Probe ordered into "lapses" of top Mumbai police officers

Other News Materials 18 December 2008 12:29 (UTC +04:00)

Indian authorities have announced an investigation into two top police officers for their failure to prevent the November 26 terrorist attacks in Mumbai, news reports said Thursday.

Opposition parties in the western state of Maharashtra, the capital of which is Mumbai, have demanded action against state police chief AN Roy and city police chief Hasan Gafoor, reported dpa.

They said Roy and Gafoor had failed to take action on intelligence warnings of last month's attacks that left more than 170 people dead.

State Chief Minister Ashok Chavan has ordered a high-level investigation into the two senior policemen. "Most likely, the task will be entrusted to a retired bureaucrat," a senior official told the Times of India newspaper.

India's former interior minister Shivraj Patil, Maharashtra chief minister Vilasrao Deshmukh, and his deputy, RR Patil, resigned soon after the attacks.

The report said Chavan was of the view that since senior ministers had quit, admitting moral responsibility for the attacks, senior bureaucrats and top police brass should not escape their responsibilities either.

"It appears that the officials and policemen did not take serious note of the intelligence bureau's inputs. As a result we failed miserably to prevent the attacks," the official said.

India's new Home Minister P Chidambaram recently admitted there were security "lapses" in the terrorist attacks. He said the lapses were being investigated and their causes would be addressed soon.

Maharashtra opposition leader Ramdas Kadam from the regional Hindu nationalist Shiv Sena party alleged that Roy had prevented senior police officer Vijay Salaskar from taking action against local businessman Jagdish Joshi, who was associated with Mumbai crimelord Dawood Ibrahim.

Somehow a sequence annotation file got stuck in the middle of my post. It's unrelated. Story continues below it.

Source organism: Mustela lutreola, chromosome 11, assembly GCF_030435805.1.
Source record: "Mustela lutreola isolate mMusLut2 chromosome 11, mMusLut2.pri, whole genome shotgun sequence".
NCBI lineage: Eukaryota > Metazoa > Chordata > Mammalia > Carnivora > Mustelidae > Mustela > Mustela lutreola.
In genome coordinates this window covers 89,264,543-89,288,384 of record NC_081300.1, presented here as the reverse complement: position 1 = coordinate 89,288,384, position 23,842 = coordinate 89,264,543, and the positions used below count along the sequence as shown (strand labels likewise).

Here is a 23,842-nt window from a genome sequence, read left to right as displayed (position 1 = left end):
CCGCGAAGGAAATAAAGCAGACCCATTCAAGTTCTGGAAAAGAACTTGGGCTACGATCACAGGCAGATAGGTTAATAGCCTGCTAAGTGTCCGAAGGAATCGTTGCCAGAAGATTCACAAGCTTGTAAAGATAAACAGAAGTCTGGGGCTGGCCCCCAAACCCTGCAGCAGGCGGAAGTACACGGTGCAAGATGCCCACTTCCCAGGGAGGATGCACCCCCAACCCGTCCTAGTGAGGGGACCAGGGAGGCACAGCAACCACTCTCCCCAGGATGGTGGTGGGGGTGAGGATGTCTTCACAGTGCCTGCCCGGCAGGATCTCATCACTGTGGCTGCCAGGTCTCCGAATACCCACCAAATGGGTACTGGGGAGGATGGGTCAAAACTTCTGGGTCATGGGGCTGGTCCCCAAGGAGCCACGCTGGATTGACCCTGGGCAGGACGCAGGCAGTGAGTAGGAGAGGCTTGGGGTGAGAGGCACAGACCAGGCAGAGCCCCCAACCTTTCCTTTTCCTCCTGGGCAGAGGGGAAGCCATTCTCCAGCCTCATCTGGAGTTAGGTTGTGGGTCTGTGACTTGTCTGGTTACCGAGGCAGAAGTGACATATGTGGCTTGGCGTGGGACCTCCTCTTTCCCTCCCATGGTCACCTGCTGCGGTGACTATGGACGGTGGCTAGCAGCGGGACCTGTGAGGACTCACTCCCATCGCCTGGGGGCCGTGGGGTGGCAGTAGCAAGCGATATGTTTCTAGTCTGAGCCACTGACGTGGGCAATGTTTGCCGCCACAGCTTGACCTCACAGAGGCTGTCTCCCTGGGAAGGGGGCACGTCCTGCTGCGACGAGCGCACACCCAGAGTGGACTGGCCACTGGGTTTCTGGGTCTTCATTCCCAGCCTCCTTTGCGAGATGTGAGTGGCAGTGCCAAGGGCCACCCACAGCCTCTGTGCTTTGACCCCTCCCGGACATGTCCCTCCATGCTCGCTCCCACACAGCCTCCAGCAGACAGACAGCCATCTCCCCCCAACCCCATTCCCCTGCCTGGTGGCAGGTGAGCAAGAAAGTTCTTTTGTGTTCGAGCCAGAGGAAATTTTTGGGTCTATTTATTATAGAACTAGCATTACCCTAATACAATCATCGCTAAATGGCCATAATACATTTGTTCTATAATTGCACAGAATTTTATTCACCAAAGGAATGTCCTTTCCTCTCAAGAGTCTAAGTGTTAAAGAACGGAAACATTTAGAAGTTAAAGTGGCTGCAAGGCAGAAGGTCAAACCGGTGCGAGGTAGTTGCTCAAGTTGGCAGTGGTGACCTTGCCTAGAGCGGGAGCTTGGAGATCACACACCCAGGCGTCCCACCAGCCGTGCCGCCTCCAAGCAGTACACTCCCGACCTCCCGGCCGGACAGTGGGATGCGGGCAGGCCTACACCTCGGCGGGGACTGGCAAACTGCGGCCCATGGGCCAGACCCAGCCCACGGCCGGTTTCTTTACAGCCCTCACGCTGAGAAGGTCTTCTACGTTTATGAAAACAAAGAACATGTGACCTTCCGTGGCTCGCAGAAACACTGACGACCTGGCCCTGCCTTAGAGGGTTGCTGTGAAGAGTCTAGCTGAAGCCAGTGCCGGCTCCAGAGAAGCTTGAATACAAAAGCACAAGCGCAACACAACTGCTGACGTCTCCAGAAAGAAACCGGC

Ibrahim, believed to be in Pakistan, is wanted by Indian police in the 1993 Mumbai bombings and is suspected to be linked with the recent attacks as well.

Kadam also accused Gafoor of laxity during the attacks, saying the police official was sitting in his car outside the Oberoi-Trident hotel when it was attacked by the terrorists.

"I woke him up from his slumber. He should have been on the streets," Kadam was quoted as saying.

India has blamed the Pakistan-based militant organisation Lashkar-e-Taiba (LeT) for the attacks. It has halted a five-year peace dialogue with Pakistan, demanding that it take action against anti-Indian militants operating from its soil.

Islamabad has offered a joint investigation and has cracked down on an outlawed Islamic charity, Jamaat-ud-Dawa, which was declared a front for LeT by the United Nations Security Council.

It has also asked for concrete evidence from India to prove Pakistani nationals committed the terrorist attacks.

Meanwhile, Indian security agencies have moved to secure the country's nuclear installations, as well as famous monuments such as the Taj Mahal, fearing terrorist attacks.

The government introduced a no-fly zone in a 16-kilometre radius of the Kalpakkam nuclear reactor near the southern city of Chennai.

Police also strengthened their presence in the south-western resort state of Goa, following intelligence warnings it could come under attack during Christmas and New Year celebrations.